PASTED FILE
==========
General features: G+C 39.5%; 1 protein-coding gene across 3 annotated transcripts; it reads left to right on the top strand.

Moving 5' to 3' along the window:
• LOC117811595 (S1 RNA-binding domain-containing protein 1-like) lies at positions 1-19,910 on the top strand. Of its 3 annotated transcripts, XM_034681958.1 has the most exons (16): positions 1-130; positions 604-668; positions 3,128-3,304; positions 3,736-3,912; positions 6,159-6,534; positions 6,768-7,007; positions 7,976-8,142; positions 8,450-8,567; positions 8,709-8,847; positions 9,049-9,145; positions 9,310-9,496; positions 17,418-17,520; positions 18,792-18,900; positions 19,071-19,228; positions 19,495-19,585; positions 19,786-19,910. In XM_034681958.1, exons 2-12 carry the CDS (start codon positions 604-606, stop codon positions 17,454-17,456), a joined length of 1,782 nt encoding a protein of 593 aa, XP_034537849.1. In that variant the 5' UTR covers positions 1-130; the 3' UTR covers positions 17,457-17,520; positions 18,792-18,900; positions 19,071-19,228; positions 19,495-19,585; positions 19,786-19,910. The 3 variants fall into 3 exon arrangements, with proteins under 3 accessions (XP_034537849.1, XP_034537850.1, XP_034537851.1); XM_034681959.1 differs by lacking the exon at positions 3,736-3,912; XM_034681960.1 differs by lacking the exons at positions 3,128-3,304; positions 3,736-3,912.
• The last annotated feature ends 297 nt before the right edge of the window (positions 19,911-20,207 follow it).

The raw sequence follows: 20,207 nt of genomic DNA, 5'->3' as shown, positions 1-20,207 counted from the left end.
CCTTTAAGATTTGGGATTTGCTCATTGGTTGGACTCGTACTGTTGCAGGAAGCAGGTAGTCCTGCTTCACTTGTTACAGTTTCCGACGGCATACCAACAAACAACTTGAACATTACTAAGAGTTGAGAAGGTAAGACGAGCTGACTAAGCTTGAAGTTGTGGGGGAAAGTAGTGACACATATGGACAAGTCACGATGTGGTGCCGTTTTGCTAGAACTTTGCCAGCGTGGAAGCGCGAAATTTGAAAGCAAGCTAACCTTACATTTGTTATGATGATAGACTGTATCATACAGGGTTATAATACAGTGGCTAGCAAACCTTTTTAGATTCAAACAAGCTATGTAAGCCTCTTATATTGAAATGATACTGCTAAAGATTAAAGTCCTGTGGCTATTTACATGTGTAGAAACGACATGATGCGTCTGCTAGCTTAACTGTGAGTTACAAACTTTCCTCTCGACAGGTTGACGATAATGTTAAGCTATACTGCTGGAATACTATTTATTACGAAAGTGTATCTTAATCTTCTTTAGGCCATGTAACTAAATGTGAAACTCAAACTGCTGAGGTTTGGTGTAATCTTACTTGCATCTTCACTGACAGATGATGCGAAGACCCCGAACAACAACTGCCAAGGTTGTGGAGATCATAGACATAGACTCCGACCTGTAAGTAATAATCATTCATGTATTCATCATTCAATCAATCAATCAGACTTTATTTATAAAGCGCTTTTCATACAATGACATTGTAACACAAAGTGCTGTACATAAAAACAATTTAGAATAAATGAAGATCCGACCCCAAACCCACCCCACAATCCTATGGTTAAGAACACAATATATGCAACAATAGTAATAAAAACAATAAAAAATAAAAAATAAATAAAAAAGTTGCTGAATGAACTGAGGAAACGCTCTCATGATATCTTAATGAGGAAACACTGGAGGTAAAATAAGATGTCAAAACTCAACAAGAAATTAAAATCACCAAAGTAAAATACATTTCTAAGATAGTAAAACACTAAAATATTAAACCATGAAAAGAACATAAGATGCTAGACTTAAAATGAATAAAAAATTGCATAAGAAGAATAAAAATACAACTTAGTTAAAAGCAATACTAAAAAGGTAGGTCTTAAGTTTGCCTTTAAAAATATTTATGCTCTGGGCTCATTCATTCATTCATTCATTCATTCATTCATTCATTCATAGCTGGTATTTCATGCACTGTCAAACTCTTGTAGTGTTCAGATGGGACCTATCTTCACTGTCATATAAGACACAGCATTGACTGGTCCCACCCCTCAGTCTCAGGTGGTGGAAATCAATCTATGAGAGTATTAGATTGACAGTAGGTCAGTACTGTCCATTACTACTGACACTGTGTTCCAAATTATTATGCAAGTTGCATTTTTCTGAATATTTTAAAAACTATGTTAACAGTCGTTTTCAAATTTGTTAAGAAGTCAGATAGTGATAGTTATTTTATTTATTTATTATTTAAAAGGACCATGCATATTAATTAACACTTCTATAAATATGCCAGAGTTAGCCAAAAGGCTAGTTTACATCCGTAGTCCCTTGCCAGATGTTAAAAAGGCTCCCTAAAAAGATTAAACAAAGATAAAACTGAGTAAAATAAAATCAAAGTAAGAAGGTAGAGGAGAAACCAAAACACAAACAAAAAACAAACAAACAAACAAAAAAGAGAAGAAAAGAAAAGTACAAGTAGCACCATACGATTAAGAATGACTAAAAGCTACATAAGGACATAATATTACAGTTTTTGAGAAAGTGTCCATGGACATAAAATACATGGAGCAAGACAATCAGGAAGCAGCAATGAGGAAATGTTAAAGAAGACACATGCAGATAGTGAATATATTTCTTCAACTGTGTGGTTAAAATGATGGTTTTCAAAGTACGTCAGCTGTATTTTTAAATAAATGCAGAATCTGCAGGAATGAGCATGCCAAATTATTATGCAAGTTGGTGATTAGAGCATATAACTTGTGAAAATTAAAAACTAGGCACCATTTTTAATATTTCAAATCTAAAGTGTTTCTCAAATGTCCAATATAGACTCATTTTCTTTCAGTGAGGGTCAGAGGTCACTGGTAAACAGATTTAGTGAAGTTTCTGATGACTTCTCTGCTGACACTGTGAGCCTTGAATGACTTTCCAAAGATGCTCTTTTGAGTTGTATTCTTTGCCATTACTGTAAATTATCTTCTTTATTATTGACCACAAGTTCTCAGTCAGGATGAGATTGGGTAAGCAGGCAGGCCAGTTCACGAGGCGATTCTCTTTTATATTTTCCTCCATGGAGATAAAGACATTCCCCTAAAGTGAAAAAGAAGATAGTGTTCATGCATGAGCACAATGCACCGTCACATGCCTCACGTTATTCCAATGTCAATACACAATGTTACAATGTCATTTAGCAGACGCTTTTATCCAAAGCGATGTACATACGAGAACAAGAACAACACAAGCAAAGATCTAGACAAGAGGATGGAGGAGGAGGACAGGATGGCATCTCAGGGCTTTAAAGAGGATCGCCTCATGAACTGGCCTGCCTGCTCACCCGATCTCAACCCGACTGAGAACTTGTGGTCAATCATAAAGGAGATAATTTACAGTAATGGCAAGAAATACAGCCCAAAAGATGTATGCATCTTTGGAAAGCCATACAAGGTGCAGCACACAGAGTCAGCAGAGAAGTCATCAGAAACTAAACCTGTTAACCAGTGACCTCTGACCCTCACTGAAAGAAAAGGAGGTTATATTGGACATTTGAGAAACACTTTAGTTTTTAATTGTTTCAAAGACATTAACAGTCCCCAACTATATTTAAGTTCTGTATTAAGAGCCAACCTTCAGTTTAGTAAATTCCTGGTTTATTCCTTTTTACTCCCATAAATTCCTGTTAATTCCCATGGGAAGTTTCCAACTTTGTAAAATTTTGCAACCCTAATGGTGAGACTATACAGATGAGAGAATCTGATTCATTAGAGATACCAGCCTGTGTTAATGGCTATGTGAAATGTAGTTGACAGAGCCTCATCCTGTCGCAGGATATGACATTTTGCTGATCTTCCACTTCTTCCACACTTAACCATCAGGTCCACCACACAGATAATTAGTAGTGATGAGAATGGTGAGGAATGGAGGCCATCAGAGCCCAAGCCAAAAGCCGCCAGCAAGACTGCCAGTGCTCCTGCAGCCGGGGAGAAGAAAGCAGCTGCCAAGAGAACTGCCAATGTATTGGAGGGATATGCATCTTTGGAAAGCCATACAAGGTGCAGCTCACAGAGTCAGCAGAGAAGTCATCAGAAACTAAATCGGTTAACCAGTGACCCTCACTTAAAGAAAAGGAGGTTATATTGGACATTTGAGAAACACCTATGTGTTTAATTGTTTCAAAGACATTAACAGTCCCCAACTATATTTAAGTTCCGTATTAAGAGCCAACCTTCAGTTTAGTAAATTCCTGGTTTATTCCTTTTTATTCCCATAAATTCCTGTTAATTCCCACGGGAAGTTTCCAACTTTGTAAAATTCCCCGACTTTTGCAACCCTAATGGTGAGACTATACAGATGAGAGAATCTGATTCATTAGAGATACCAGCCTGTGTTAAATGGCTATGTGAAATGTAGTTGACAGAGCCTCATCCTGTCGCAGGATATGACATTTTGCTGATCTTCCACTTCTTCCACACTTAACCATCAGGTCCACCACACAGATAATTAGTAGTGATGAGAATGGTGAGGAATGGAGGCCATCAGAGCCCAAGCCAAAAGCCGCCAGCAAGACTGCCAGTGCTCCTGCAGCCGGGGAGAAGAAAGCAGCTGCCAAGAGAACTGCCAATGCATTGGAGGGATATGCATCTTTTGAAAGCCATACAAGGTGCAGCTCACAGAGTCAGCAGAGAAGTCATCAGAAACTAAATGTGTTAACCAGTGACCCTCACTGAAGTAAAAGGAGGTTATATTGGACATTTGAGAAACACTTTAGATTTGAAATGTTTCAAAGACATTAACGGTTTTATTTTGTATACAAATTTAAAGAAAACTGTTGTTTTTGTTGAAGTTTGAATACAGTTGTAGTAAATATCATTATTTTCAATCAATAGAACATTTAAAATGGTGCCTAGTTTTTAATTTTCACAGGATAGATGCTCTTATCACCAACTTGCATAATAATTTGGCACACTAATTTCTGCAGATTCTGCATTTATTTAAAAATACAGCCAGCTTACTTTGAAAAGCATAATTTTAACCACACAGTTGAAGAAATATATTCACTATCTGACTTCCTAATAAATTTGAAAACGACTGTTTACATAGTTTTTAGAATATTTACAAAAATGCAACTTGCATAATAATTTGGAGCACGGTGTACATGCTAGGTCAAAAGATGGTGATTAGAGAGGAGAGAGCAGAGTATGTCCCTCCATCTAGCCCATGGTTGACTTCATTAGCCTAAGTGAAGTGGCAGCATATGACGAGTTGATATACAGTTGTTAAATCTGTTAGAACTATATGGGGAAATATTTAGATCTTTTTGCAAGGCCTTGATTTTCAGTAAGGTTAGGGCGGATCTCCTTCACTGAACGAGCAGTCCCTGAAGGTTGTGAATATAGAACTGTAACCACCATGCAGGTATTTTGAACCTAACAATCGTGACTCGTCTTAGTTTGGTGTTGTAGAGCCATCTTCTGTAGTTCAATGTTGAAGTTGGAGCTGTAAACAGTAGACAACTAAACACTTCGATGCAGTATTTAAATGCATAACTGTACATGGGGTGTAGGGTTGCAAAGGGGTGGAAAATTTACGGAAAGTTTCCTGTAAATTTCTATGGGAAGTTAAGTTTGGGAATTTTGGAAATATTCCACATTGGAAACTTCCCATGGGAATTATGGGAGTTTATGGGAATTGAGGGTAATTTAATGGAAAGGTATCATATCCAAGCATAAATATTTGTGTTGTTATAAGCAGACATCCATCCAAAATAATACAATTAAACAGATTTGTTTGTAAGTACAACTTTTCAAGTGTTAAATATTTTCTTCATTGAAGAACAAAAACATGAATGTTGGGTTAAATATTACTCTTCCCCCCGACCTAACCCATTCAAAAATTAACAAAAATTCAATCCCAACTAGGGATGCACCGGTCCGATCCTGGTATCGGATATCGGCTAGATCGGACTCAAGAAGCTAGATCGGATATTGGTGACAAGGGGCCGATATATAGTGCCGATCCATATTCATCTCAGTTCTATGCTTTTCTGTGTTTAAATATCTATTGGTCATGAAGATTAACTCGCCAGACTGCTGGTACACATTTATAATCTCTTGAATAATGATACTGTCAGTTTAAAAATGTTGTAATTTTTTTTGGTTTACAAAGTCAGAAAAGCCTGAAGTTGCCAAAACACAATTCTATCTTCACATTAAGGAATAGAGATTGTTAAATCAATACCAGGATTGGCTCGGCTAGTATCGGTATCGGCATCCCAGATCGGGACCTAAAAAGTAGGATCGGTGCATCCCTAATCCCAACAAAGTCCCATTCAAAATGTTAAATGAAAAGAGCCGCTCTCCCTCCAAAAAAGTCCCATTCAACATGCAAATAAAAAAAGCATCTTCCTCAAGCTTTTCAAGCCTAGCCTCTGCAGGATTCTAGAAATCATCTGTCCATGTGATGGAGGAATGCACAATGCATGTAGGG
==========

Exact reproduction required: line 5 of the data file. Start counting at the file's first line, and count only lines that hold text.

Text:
The raw sequence follows: 20,207 nt of genomic DNA, 5'->3' as shown, positions 1-20,207 counted from the left end.